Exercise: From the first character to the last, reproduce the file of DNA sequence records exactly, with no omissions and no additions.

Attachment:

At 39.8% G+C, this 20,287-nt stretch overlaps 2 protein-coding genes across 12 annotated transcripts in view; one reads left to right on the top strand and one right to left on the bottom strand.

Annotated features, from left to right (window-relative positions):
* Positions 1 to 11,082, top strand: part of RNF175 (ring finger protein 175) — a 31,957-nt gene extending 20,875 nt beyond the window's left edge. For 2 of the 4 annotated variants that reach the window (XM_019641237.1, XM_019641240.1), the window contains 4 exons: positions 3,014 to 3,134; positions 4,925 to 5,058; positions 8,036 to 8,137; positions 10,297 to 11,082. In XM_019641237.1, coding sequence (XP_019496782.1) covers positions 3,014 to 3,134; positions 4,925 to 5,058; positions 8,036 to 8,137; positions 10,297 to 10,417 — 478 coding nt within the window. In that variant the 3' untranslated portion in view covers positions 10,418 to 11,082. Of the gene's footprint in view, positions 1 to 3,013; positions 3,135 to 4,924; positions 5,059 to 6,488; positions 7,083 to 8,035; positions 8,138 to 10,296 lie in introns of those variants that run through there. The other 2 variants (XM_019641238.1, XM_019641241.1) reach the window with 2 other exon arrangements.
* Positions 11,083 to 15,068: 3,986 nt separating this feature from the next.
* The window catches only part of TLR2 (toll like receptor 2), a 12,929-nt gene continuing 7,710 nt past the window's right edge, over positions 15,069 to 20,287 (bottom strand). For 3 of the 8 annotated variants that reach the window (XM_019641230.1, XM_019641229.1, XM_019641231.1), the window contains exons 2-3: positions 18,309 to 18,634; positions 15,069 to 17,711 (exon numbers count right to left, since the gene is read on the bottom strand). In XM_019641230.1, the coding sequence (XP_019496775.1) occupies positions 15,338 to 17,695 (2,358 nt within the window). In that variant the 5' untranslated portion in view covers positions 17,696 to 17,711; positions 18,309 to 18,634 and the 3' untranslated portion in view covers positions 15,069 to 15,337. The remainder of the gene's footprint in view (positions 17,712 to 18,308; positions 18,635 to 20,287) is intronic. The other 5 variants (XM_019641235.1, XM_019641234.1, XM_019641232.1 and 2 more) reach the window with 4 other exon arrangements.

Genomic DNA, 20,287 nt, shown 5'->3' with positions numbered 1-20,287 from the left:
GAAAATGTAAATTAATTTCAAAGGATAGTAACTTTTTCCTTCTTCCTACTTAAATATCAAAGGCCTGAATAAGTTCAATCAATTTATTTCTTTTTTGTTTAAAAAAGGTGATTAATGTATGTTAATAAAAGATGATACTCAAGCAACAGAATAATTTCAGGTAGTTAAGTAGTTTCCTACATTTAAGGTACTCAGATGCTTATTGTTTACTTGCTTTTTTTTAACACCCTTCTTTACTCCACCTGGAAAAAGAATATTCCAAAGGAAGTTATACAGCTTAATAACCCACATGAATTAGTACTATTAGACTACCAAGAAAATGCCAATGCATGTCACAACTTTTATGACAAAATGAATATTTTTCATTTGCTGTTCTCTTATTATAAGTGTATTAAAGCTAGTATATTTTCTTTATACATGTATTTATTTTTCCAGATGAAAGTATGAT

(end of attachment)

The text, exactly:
At 39.8% G+C, this 20,287-nt stretch overlaps 2 protein-coding genes across 12 annotated transcripts in view; one reads left to right on the top strand and one right to left on the bottom strand.

Annotated features, from left to right (window-relative positions):
* Positions 1 to 11,082, top strand: part of RNF175 (ring finger protein 175) — a 31,957-nt gene extending 20,875 nt beyond the window's left edge. For 2 of the 4 annotated variants that reach the window (XM_019641237.1, XM_019641240.1), the window contains 4 exons: positions 3,014 to 3,134; positions 4,925 to 5,058; positions 8,036 to 8,137; positions 10,297 to 11,082. In XM_019641237.1, coding sequence (XP_019496782.1) covers positions 3,014 to 3,134; positions 4,925 to 5,058; positions 8,036 to 8,137; positions 10,297 to 10,417 — 478 coding nt within the window. In that variant the 3' untranslated portion in view covers positions 10,418 to 11,082. Of the gene's footprint in view, positions 1 to 3,013; positions 3,135 to 4,924; positions 5,059 to 6,488; positions 7,083 to 8,035; positions 8,138 to 10,296 lie in introns of those variants that run through there. The other 2 variants (XM_019641238.1, XM_019641241.1) reach the window with 2 other exon arrangements.
* Positions 11,083 to 15,068: 3,986 nt separating this feature from the next.
* The window catches only part of TLR2 (toll like receptor 2), a 12,929-nt gene continuing 7,710 nt past the window's right edge, over positions 15,069 to 20,287 (bottom strand). For 3 of the 8 annotated variants that reach the window (XM_019641230.1, XM_019641229.1, XM_019641231.1), the window contains exons 2-3: positions 18,309 to 18,634; positions 15,069 to 17,711 (exon numbers count right to left, since the gene is read on the bottom strand). In XM_019641230.1, the coding sequence (XP_019496775.1) occupies positions 15,338 to 17,695 (2,358 nt within the window). In that variant the 5' untranslated portion in view covers positions 17,696 to 17,711; positions 18,309 to 18,634 and the 3' untranslated portion in view covers positions 15,069 to 15,337. The remainder of the gene's footprint in view (positions 17,712 to 18,308; positions 18,635 to 20,287) is intronic. The other 5 variants (XM_019641235.1, XM_019641234.1, XM_019641232.1 and 2 more) reach the window with 4 other exon arrangements.

Genomic DNA, 20,287 nt, shown 5'->3' with positions numbered 1-20,287 from the left:
GAAAATGTAAATTAATTTCAAAGGATAGTAACTTTTTCCTTCTTCCTACTTAAATATCAAAGGCCTGAATAAGTTCAATCAATTTATTTCTTTTTTGTTTAAAAAAGGTGATTAATGTATGTTAATAAAAGATGATACTCAAGCAACAGAATAATTTCAGGTAGTTAAGTAGTTTCCTACATTTAAGGTACTCAGATGCTTATTGTTTACTTGCTTTTTTTTAACACCCTTCTTTACTCCACCTGGAAAAAGAATATTCCAAAGGAAGTTATACAGCTTAATAACCCACATGAATTAGTACTATTAGACTACCAAGAAAATGCCAATGCATGTCACAACTTTTATGACAAAATGAATATTTTTCATTTGCTGTTCTCTTATTATAAGTGTATTAAAGCTAGTATATTTTCTTTATACATGTATTTATTTTTCCAGATGAAAGTATGAT